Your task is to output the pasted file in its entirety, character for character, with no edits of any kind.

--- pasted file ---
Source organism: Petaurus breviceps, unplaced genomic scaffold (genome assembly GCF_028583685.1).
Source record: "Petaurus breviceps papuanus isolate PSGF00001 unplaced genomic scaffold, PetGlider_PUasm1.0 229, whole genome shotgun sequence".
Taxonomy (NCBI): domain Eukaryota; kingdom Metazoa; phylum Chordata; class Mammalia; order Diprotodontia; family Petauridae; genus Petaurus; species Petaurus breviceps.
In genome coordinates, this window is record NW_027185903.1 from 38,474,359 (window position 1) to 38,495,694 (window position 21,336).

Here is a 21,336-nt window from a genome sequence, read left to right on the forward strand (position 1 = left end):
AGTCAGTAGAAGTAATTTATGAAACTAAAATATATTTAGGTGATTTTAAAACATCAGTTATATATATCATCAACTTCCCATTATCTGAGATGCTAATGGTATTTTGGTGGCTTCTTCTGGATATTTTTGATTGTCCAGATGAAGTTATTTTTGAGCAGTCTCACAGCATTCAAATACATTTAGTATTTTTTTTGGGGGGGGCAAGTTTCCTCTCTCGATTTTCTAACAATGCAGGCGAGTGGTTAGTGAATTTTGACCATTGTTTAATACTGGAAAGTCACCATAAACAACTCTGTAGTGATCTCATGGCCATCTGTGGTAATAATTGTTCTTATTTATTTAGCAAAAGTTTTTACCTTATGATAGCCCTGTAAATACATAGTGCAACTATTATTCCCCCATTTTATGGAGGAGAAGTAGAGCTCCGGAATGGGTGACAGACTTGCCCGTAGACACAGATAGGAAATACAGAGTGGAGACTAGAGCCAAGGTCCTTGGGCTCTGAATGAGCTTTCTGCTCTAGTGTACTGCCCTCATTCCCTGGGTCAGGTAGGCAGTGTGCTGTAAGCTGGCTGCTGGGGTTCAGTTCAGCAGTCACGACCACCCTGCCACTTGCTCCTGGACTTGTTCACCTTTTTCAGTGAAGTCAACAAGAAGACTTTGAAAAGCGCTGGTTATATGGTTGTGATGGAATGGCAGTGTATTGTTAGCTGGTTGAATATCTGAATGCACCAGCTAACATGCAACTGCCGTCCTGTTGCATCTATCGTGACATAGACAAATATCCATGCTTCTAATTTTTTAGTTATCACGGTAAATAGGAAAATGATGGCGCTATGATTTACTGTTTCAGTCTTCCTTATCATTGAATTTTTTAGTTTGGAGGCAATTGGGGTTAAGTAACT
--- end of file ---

Source organism: Petaurus breviceps, unplaced genomic scaffold (genome assembly GCF_028583685.1).
Source record: "Petaurus breviceps papuanus isolate PSGF00001 unplaced genomic scaffold, PetGlider_PUasm1.0 229, whole genome shotgun sequence".
Taxonomy (NCBI): domain Eukaryota; kingdom Metazoa; phylum Chordata; class Mammalia; order Diprotodontia; family Petauridae; genus Petaurus; species Petaurus breviceps.
In genome coordinates, this window is record NW_027185903.1 from 38,474,359 (window position 1) to 38,495,694 (window position 21,336).

Here is a 21,336-nt window from a genome sequence, read left to right on the forward strand (position 1 = left end):
AGTCAGTAGAAGTAATTTATGAAACTAAAATATATTTAGGTGATTTTAAAACATCAGTTATATATATCATCAACTTCCCATTATCTGAGATGCTAATGGTATTTTGGTGGCTTCTTCTGGATATTTTTGATTGTCCAGATGAAGTTATTTTTGAGCAGTCTCACAGCATTCAAATACATTTAGTATTTTTTTTGGGGGGGGCAAGTTTCCTCTCTCGATTTTCTAACAATGCAGGCGAGTGGTTAGTGAATTTTGACCATTGTTTAATACTGGAAAGTCACCATAAACAACTCTGTAGTGATCTCATGGCCATCTGTGGTAATAATTGTTCTTATTTATTTAGCAAAAGTTTTTACCTTATGATAGCCCTGTAAATACATAGTGCAACTATTATTCCCCCATTTTATGGAGGAGAAGTAGAGCTCCGGAATGGGTGACAGACTTGCCCGTAGACACAGATAGGAAATACAGAGTGGAGACTAGAGCCAAGGTCCTTGGGCTCTGAATGAGCTTTCTGCTCTAGTGTACTGCCCTCATTCCCTGGGTCAGGTAGGCAGTGTGCTGTAAGCTGGCTGCTGGGGTTCAGTTCAGCAGTCACGACCACCCTGCCACTTGCTCCTGGACTTGTTCACCTTTTTCAGTGAAGTCAACAAGAAGACTTTGAAAAGCGCTGGTTATATGGTTGTGATGGAATGGCAGTGTATTGTTAGCTGGTTGAATATCTGAATGCACCAGCTAACATGCAACTGCCGTCCTGTTGCATCTATCGTGACATAGACAAATATCCATGCTTCTAATTTTTTAGTTATCACGGTAAATAGGAAAATGATGGCGCTATGATTTACTGTTTCAGTCTTCCTTATCATTGAATTTTTTAGTTTGGAGGCAATTGGGGTTAAGTAACT